Researchers at The University of Texas at Austin have designed a simulation that, for the first time, emulates key properties of electronic topological insulators.
Their simulation, described in Nature Materials, is part of a rapidly moving scientific race to understand and exploit the potential of topological insulators, which are a state of matter that was only discovered in the past decade. These insulators may enable dramatic advances in quantum computing and spintronics.
"The discovery of these materials, which are insulators in their volume while capable of conducting current on their surface, was a bit of a surprise to the condensed matter community," says Gennady Shvets, professor of physics in the College of Natural Sciences. "Before that, we classified solid materials into three categories, based on their ability to conduct electric current: insulators, conductors, and semiconductors. Topological insulators fall somewhere in between."
Shvets co-authored the article with his physics department colleagues Alexander Khanikaev, S. Hossein Mousavi, Wang-Kong Tse, Mehdi Kargarian, and Professor Allan MacDonald.
He says that what's particularly exciting about topological insulators is that they can conduct electrons—or in the case of photonic ones, photons—in a way that protects them from scattering or reflecting when they encounter obstacles.
"Usually when photons run into an obstacle, they reflect," says Shvets. "We are basically designing interfaces in such a way that they lock photons into one spin state. So in one direction they're in one spin state, and when they're going in another direction they're locked into another spin state. In that configuration they cannot reflect without changing their spin, which is forbidden by the design of the photonic crystal. They flow around defects and can be routed along arbitrarily shaped paths defined by the interface."
If this property could be achieved with electrons it would be particularly relevant to quantum computers, which are likely to require their electrons to maintain coherence for a much longer time than digital computers.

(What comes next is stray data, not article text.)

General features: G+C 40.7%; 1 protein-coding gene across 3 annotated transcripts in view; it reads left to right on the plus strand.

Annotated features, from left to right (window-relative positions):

Over the past decade scientists have had modest success making or finding electronic topological insulators. But these substances are limited both in what they can do and in what they can reveal about the potential of this new state of matter.
"Those systems are very difficult to study systematically, because when you have a real material it is what it is. You're limited to studying its properties," says Shvets. "Nature doesn't give you the knobs to increase or decrease various aspects of it, so it's very difficult to benchmark the existing theories against what's observed."
Shvets and his physics department colleagues expect that their simulated photonic insulator will be a much more powerful and flexible tool for studying the general properties of topological insulators.
"With these purely artificial photonic crystals, we can study these systems in a more systematic way," he says.
In order for their insights from the photonic system to be applicable to electronic systems, Shvets and his colleagues had to make their simulated photons behave sufficiently like electrons. To do that, they designed simulated metamaterials. These are artificial electromagnetic materials that can be tuned to influence photons in ways that are otherwise impossible. Other metamaterials are being used to develop invisibility cloaks.
Shvets and his colleagues designed what they've called SPINDOMs (spin-degenerate optically-active metamaterials). When arranged periodically, the resulting meta-crystals are the first demonstration that it's possible to control the spin of photons in a way that emulates what can be done with electrons.
This is significant on a few fronts. Even as a computer simulation it allows researchers to explore the properties of topological insulators. When these photonic topological insulators are physically built, as Shvets and his colleagues hope will be done soon, they’ll allow more exploration. And there's great promise that such insulators may eventually be used to reduce interference in wireless communications systems.
"Right now if you put multiple emitting or receiving antennas in close proximity to each other, whether on a semiconductor chip or on top of a cellular base station, the radiation from each antenna is affected by the others," he says. "To deal with this you have to design around it. What would be better is if all cross talk between emitting/receiving sources could just be eliminated. That’s what we believe could be done by photonic topological insulators, which can directionally guide electromagnetic waves."